All patients, 10 males and 1 female, were born and/or living in a geographically restricted area around Greifswald. Patients’ data are summarized in Table 1. Patients had been identified and analysed as HIV infected either according to their clinical AIDS-defining symptoms or after getting information that a sexual partner was found to be HIV infected. One of the patients was identified when he desired to donate blood.
Table 1

Demographic data, laboratory test results, and clinical parameters obtained from the patients included in this study

Patient number

Sex

Age at diagnosis

Viral load (cop/ml) at the first hospital visit

CD4 cells/μl at diagnosis

Coreceptor tropism R5/X4

V3 loop crown motif

Disease stage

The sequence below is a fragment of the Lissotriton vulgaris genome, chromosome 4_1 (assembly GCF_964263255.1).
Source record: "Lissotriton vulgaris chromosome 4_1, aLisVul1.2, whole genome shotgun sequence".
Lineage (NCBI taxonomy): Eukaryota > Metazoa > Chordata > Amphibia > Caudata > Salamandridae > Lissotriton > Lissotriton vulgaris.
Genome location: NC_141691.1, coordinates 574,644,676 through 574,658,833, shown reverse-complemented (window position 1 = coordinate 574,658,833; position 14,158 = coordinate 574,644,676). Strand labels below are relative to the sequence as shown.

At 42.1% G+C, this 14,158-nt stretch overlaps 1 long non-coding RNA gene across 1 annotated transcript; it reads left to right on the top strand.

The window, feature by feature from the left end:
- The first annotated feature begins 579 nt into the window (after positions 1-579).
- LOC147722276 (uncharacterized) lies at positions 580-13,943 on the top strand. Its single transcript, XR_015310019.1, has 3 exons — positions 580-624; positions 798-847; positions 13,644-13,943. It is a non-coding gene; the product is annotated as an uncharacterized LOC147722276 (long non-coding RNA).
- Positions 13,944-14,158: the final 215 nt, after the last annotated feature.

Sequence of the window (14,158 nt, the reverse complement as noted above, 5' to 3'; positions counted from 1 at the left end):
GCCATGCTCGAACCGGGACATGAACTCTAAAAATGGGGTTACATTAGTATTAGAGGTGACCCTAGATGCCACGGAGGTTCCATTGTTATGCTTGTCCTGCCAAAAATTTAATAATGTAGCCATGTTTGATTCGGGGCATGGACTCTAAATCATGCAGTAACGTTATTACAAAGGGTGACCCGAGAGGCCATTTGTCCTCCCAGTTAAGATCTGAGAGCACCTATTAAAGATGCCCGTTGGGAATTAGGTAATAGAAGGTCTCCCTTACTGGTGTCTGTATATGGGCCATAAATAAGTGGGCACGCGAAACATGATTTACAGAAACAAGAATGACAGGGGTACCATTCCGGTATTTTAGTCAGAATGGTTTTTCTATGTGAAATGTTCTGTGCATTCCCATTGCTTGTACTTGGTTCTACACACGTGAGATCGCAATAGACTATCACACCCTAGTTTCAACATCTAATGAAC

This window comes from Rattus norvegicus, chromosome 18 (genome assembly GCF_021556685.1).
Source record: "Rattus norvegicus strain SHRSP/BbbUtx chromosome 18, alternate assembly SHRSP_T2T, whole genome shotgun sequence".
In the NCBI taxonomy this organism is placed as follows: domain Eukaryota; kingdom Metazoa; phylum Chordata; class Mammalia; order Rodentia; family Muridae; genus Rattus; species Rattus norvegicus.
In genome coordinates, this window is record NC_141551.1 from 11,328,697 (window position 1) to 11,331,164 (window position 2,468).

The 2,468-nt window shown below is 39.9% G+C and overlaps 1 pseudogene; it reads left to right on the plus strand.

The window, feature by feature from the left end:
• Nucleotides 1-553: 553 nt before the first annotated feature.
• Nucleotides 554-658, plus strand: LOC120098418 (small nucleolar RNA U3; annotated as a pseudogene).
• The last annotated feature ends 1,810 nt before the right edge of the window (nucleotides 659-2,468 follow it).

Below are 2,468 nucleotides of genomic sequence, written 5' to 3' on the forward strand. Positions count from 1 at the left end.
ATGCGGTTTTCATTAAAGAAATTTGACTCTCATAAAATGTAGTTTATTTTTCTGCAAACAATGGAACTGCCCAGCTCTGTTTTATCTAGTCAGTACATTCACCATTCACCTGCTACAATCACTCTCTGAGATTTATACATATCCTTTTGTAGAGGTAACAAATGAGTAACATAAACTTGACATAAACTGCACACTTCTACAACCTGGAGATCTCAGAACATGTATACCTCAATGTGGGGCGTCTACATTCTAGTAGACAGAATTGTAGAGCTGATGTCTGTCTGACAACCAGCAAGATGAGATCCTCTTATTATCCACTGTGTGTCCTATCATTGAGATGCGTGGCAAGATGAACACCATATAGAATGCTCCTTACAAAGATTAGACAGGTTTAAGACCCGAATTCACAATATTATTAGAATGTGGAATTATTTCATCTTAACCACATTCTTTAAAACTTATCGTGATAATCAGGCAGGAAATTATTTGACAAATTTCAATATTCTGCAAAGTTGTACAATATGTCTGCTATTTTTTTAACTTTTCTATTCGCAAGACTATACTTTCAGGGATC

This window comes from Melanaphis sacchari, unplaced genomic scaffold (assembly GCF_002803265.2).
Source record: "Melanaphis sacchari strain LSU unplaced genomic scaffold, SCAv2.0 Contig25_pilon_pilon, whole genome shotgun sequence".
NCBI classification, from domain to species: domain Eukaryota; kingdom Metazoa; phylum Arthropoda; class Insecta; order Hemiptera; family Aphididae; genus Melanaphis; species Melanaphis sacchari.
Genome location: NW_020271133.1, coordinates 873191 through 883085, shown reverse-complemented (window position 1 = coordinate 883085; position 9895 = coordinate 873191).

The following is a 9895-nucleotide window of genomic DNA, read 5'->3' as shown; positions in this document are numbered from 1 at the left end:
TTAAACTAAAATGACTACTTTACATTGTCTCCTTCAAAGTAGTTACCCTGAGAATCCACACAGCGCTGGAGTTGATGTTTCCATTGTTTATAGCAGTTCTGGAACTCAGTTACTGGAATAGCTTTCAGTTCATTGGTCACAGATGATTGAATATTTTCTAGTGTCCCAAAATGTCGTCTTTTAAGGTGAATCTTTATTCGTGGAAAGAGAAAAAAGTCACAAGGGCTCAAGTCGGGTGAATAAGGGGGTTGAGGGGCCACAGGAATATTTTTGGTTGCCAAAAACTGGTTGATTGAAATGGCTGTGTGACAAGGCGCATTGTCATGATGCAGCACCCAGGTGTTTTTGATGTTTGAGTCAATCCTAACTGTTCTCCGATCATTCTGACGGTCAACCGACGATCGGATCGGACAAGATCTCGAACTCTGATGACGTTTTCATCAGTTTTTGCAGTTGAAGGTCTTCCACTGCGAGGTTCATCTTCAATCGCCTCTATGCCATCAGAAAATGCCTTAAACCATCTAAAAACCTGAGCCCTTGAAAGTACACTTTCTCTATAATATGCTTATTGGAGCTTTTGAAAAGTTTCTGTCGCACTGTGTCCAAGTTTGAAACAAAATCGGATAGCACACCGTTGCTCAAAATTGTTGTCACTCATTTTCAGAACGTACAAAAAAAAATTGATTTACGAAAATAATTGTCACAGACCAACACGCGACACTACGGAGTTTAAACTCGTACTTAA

Main symptoms

HGW1

M

61

48,000

550

R5

GPGRALYST

C1

Atrophic dermatitis

HGW2

M

48

310,000

270

R5

GPGSALFTT

C3

Weight loss

Neurologic

HGW3

M

46

125,000

150

R5

GPGRALFTT

C3

Neurologic

HGW4

M

57

72,000

120

R5

RPGSALFTTa

GPGSALFTT

C3

Marasmus

Zoster

HGW5

F

55

41,000

250

R5

GPGSALFTT

A2

None

HGW6

M

56

87,000

330

R5

GPGSALFTT

C3

Weight loss

Pemphigus

HGW7

M

26

330,000

170

R5

GPGRALYTT

C3

Weight loss

HGW8

M

39

29,000

600

R5

GPGRALLTT

C2

Candidiasis

HGW9

M

65

11,000

650

R5

GPGSALFTT

A1

None

HGW10

M

64

32,000

540

R5

GPGSALFTT

C2

None

HGW11

M

52

280,000

45

R5

GPGSALFTT

C3

Weight loss

Candidiasis

aBoth sequences were found in this patient, circulating in approximately equal amounts

Most patients could not explain how, when and where they acquired their HIV infection. Only one of the male patients named his HIV-infected source partner; he stated to be HIV antibody negative before his homosexual relationship started with the index patient. This index patient was neither available for interview nor his blood for nucleic acid sequence analysis. Additionally, a person who might be the real source of spread of this HIV infection could not be traced, despite several efforts made.

Materials and methods